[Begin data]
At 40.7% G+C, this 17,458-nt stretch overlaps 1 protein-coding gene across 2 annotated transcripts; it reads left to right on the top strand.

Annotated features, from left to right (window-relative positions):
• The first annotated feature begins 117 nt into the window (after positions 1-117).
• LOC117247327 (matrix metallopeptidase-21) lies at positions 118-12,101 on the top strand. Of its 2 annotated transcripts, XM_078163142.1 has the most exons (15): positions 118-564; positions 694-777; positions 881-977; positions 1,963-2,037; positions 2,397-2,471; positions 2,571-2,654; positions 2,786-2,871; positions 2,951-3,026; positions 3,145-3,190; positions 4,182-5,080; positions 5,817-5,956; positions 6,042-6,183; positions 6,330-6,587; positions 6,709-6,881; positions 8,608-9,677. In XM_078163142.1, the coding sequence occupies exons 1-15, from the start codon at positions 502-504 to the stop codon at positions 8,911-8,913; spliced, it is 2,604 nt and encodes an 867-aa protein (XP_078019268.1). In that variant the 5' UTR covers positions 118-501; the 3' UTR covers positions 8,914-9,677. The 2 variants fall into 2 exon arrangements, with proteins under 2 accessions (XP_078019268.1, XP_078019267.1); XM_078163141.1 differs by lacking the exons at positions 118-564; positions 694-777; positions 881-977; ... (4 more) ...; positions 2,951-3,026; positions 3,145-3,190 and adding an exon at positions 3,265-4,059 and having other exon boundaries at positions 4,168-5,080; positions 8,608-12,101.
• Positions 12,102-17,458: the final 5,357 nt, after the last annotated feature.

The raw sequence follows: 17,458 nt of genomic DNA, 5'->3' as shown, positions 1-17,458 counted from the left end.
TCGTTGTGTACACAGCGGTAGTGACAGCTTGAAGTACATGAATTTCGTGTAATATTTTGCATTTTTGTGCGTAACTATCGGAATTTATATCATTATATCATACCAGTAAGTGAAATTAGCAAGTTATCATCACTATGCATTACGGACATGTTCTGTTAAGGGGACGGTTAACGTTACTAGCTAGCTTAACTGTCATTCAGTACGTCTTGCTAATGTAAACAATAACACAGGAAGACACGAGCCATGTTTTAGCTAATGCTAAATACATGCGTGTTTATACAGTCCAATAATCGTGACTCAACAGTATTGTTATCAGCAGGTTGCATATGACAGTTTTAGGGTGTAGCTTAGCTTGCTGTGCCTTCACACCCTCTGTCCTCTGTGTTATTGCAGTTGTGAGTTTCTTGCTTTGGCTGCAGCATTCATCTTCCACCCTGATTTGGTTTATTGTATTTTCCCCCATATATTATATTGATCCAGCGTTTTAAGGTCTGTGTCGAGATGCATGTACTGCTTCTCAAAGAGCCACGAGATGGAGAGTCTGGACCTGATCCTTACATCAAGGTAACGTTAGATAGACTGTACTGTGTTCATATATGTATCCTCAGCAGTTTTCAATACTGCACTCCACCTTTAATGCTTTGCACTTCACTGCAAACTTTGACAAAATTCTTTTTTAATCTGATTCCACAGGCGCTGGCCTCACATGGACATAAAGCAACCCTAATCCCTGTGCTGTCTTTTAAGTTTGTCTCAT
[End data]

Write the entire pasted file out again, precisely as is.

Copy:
At 40.7% G+C, this 17,458-nt stretch overlaps 1 protein-coding gene across 2 annotated transcripts; it reads left to right on the top strand.

Annotated features, from left to right (window-relative positions):
• The first annotated feature begins 117 nt into the window (after positions 1-117).
• LOC117247327 (matrix metallopeptidase-21) lies at positions 118-12,101 on the top strand. Of its 2 annotated transcripts, XM_078163142.1 has the most exons (15): positions 118-564; positions 694-777; positions 881-977; positions 1,963-2,037; positions 2,397-2,471; positions 2,571-2,654; positions 2,786-2,871; positions 2,951-3,026; positions 3,145-3,190; positions 4,182-5,080; positions 5,817-5,956; positions 6,042-6,183; positions 6,330-6,587; positions 6,709-6,881; positions 8,608-9,677. In XM_078163142.1, the coding sequence occupies exons 1-15, from the start codon at positions 502-504 to the stop codon at positions 8,911-8,913; spliced, it is 2,604 nt and encodes an 867-aa protein (XP_078019268.1). In that variant the 5' UTR covers positions 118-501; the 3' UTR covers positions 8,914-9,677. The 2 variants fall into 2 exon arrangements, with proteins under 2 accessions (XP_078019268.1, XP_078019267.1); XM_078163141.1 differs by lacking the exons at positions 118-564; positions 694-777; positions 881-977; ... (4 more) ...; positions 2,951-3,026; positions 3,145-3,190 and adding an exon at positions 3,265-4,059 and having other exon boundaries at positions 4,168-5,080; positions 8,608-12,101.
• Positions 12,102-17,458: the final 5,357 nt, after the last annotated feature.

The raw sequence follows: 17,458 nt of genomic DNA, 5'->3' as shown, positions 1-17,458 counted from the left end.
TCGTTGTGTACACAGCGGTAGTGACAGCTTGAAGTACATGAATTTCGTGTAATATTTTGCATTTTTGTGCGTAACTATCGGAATTTATATCATTATATCATACCAGTAAGTGAAATTAGCAAGTTATCATCACTATGCATTACGGACATGTTCTGTTAAGGGGACGGTTAACGTTACTAGCTAGCTTAACTGTCATTCAGTACGTCTTGCTAATGTAAACAATAACACAGGAAGACACGAGCCATGTTTTAGCTAATGCTAAATACATGCGTGTTTATACAGTCCAATAATCGTGACTCAACAGTATTGTTATCAGCAGGTTGCATATGACAGTTTTAGGGTGTAGCTTAGCTTGCTGTGCCTTCACACCCTCTGTCCTCTGTGTTATTGCAGTTGTGAGTTTCTTGCTTTGGCTGCAGCATTCATCTTCCACCCTGATTTGGTTTATTGTATTTTCCCCCATATATTATATTGATCCAGCGTTTTAAGGTCTGTGTCGAGATGCATGTACTGCTTCTCAAAGAGCCACGAGATGGAGAGTCTGGACCTGATCCTTACATCAAGGTAACGTTAGATAGACTGTACTGTGTTCATATATGTATCCTCAGCAGTTTTCAATACTGCACTCCACCTTTAATGCTTTGCACTTCACTGCAAACTTTGACAAAATTCTTTTTTAATCTGATTCCACAGGCGCTGGCCTCACATGGACATAAAGCAACCCTAATCCCTGTGCTGTCTTTTAAGTTTGTCTCAT